The number of at-home STI tests distributed by the NHS is being capped in some areas of London, HuffPost UK has learned, with one reader saying he tried and failed to access a test on 10 separate occasions.
The Sexual Health London (SHL) scheme advertises a “discreet service” that allows Londoners to order at-home STI testing kits for a range of STIs including chlamydia, gonorrhoea, syphilis, hepatitis B and hepatitis C – as well as HIV.
But three London boroughs – Lambeth, Southwark and Lewisham – have limited the number of tests available online each day to residents through the scheme.
While regular HIV testing is good practice for everyone who is sexually active, the Terrence Higgins Trust emphasises that it’s particularly important for gay, bisexual and other men who have sex with men, who should get tested routinely for HIV and other STIs at least annually, or every three months if having sex without condoms with new or casual partners.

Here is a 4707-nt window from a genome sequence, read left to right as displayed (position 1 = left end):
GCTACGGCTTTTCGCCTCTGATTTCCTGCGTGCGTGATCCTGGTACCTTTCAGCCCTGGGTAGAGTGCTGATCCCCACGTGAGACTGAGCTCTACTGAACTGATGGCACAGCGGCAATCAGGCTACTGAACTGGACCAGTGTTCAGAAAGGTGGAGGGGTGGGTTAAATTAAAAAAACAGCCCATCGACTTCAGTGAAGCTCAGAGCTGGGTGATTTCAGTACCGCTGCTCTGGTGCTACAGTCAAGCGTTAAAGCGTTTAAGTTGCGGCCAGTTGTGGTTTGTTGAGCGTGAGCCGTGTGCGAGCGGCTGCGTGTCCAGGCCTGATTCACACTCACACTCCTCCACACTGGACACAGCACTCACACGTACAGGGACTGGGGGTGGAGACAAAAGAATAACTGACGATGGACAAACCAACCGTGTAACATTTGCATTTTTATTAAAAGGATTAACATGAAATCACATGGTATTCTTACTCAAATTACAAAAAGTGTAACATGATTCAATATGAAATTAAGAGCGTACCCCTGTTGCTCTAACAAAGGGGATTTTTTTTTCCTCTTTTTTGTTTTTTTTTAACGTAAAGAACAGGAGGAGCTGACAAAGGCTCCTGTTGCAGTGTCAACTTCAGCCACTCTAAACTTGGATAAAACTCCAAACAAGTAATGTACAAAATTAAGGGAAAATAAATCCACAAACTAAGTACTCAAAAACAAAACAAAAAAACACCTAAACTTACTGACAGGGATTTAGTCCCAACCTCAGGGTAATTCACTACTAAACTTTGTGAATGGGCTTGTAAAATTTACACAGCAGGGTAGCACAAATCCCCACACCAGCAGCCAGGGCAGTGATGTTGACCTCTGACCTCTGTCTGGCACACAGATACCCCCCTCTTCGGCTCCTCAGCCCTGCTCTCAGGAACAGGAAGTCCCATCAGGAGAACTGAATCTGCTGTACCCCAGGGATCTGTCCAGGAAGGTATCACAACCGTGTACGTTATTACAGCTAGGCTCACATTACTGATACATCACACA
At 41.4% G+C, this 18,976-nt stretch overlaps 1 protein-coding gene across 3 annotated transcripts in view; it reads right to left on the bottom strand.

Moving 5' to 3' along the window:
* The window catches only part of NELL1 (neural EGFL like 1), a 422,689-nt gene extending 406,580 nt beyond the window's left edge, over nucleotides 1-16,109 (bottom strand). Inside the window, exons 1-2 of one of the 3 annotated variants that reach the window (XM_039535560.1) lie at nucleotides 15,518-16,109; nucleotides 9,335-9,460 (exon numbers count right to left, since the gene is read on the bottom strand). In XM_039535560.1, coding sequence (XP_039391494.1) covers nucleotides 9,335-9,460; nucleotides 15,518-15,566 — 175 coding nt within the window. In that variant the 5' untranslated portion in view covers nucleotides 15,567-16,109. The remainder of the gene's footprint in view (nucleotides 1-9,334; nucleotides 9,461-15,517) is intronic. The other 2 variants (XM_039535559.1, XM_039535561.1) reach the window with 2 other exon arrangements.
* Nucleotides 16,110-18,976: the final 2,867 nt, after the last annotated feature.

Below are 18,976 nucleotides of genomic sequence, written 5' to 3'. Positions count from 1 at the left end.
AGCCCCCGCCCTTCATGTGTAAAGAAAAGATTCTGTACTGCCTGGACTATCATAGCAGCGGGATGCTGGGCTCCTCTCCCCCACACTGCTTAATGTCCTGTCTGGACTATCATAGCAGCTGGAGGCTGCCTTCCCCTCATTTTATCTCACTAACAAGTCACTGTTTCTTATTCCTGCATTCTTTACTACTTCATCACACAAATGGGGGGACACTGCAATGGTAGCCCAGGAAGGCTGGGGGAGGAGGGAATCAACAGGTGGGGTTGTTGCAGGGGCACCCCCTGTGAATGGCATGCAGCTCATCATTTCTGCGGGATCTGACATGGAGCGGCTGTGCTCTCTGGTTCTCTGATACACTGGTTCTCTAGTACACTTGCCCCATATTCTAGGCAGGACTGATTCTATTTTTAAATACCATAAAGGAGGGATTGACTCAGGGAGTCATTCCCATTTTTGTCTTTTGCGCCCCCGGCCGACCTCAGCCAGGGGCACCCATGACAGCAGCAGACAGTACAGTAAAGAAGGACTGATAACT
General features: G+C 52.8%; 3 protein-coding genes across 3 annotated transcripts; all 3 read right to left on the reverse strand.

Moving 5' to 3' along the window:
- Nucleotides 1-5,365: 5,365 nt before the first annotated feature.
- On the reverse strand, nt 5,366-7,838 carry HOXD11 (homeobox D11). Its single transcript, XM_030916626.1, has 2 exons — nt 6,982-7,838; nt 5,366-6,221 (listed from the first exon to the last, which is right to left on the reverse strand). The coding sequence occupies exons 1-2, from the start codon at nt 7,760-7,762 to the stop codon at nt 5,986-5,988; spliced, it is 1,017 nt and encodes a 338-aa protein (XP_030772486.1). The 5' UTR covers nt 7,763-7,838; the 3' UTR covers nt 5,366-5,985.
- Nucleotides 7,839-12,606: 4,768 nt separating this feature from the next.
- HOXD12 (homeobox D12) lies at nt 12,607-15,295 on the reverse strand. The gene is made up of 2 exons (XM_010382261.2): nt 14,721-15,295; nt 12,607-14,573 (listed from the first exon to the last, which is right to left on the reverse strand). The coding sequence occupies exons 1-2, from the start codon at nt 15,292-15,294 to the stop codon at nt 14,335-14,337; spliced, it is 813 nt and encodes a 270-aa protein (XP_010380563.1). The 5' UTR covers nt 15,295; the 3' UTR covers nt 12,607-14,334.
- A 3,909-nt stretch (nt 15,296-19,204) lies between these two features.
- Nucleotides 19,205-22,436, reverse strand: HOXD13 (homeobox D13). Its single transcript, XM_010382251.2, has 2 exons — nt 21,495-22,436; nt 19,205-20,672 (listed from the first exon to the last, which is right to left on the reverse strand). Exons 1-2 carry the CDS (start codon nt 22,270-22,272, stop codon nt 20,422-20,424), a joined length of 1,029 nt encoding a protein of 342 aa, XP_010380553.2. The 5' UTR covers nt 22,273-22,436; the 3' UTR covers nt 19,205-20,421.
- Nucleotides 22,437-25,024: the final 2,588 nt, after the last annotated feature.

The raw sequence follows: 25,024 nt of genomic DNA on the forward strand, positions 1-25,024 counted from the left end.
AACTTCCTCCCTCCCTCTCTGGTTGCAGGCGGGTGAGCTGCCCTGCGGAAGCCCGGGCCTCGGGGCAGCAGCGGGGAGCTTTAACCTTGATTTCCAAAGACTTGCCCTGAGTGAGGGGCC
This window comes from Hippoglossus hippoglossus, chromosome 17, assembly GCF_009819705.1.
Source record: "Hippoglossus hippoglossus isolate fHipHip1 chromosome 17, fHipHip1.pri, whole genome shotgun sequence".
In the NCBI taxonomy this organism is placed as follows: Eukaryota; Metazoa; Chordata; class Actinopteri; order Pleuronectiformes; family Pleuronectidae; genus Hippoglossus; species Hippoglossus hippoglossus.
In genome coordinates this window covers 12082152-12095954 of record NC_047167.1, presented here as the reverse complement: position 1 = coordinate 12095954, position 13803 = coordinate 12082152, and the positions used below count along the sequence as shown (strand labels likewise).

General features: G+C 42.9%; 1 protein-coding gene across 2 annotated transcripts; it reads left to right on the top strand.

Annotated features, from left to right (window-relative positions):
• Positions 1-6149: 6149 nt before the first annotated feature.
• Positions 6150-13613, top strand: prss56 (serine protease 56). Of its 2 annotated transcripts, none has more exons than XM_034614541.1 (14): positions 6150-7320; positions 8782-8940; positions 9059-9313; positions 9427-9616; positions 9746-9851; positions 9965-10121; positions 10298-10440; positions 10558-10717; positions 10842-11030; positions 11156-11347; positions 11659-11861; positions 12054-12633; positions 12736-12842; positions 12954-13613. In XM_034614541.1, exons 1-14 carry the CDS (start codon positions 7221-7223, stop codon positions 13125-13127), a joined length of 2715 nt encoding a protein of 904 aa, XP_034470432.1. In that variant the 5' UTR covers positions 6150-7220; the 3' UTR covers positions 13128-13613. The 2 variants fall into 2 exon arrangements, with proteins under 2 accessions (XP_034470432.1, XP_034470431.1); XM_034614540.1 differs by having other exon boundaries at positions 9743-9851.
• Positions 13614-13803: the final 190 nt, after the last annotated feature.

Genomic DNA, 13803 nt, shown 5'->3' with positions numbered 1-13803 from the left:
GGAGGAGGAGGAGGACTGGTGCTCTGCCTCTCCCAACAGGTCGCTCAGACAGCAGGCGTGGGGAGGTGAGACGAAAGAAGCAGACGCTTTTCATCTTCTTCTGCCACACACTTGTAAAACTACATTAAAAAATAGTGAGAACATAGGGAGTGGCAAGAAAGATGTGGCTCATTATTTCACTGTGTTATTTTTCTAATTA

James, 35, who lives in Lambeth, told HuffPost UK he tried to order his routine recommended annual test around 10 times in November and December. The daily cap resets at 7am each morning but James found that each time the service had run out of testing kits shortly after opening – by as early as 07.12am on one occasion.
“I was only able to get one by getting up to do it at 7am on a Sunday morning,” he said. “I’m worried about how this would affect young people, or those considering taking the test for the first time. I remember how anxious it used to make me, before you establish a routine.”